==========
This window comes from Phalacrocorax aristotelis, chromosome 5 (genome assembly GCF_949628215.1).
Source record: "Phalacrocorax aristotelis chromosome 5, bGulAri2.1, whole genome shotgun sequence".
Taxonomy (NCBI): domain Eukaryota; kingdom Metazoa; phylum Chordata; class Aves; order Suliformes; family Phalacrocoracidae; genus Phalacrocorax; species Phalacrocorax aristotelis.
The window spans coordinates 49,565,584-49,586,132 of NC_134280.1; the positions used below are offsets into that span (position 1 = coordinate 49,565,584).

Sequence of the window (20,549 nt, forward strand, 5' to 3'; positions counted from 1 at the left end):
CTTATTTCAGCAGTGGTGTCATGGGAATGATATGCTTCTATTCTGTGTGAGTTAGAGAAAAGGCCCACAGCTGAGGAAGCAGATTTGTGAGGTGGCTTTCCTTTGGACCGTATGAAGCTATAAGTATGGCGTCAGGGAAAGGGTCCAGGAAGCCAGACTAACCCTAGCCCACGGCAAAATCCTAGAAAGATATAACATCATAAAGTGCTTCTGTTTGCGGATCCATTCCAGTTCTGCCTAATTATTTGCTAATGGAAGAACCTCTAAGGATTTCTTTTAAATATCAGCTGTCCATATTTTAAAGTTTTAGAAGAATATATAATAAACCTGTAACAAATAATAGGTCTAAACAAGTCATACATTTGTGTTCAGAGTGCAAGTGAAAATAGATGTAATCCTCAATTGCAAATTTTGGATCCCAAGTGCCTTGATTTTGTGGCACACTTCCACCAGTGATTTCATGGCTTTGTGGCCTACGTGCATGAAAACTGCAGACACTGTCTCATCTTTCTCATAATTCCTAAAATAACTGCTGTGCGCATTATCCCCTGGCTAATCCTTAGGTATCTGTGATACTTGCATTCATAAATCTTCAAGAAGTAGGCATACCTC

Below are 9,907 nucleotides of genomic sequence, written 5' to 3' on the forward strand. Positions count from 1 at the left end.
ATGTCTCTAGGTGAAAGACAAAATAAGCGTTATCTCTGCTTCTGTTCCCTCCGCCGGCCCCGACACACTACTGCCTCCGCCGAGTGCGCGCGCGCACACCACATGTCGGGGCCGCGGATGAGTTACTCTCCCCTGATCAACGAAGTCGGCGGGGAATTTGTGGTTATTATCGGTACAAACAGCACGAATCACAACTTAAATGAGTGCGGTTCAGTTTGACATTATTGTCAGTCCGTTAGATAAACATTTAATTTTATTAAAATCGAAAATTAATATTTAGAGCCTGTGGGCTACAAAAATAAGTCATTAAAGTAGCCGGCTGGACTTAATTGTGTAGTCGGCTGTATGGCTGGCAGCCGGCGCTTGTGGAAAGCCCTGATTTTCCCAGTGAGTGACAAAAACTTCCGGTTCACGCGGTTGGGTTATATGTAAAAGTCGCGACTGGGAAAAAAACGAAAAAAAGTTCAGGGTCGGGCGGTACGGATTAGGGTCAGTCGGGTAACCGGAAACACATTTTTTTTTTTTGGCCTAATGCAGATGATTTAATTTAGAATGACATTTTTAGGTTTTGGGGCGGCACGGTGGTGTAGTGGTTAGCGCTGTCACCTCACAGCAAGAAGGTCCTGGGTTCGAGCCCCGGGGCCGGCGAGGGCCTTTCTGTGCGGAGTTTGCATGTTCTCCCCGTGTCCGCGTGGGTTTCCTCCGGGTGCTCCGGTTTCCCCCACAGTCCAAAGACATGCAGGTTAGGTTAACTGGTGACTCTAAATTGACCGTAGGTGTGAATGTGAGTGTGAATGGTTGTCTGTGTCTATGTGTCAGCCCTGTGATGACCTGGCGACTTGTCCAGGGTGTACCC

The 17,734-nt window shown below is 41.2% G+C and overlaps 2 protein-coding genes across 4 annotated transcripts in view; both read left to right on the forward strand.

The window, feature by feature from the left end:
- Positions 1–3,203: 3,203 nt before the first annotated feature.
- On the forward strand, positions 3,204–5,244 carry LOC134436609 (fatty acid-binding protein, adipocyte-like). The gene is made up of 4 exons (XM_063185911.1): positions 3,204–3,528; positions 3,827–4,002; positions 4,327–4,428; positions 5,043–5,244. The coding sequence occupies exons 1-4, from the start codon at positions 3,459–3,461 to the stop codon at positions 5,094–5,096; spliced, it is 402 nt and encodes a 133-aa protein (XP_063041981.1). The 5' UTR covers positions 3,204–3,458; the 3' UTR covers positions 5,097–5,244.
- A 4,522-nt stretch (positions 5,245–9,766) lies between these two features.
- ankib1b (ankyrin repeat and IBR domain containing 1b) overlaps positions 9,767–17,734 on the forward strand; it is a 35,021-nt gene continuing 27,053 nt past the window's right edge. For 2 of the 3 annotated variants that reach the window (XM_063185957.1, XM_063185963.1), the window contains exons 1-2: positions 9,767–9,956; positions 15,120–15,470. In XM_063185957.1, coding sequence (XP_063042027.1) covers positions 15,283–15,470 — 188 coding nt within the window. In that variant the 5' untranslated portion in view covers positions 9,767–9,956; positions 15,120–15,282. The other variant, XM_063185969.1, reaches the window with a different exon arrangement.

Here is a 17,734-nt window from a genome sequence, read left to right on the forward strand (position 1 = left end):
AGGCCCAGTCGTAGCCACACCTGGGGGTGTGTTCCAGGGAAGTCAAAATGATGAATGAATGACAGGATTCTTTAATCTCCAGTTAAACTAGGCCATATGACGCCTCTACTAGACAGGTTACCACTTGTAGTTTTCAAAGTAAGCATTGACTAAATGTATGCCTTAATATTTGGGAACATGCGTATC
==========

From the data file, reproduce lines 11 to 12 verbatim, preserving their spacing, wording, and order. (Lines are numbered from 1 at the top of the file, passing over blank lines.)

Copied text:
- Positions 1–3,203: 3,203 nt before the first annotated feature.
- On the forward strand, positions 3,204–5,244 carry LOC134436609 (fatty acid-binding protein, adipocyte-like). The gene is made up of 4 exons (XM_063185911.1): positions 3,204–3,528; positions 3,827–4,002; positions 4,327–4,428; positions 5,043–5,244. The coding sequence occupies exons 1-4, from the start codon at positions 3,459–3,461 to the stop codon at positions 5,094–5,096; spliced, it is 402 nt and encodes a 133-aa protein (XP_063041981.1). The 5' UTR covers positions 3,204–3,458; the 3' UTR covers positions 5,097–5,244.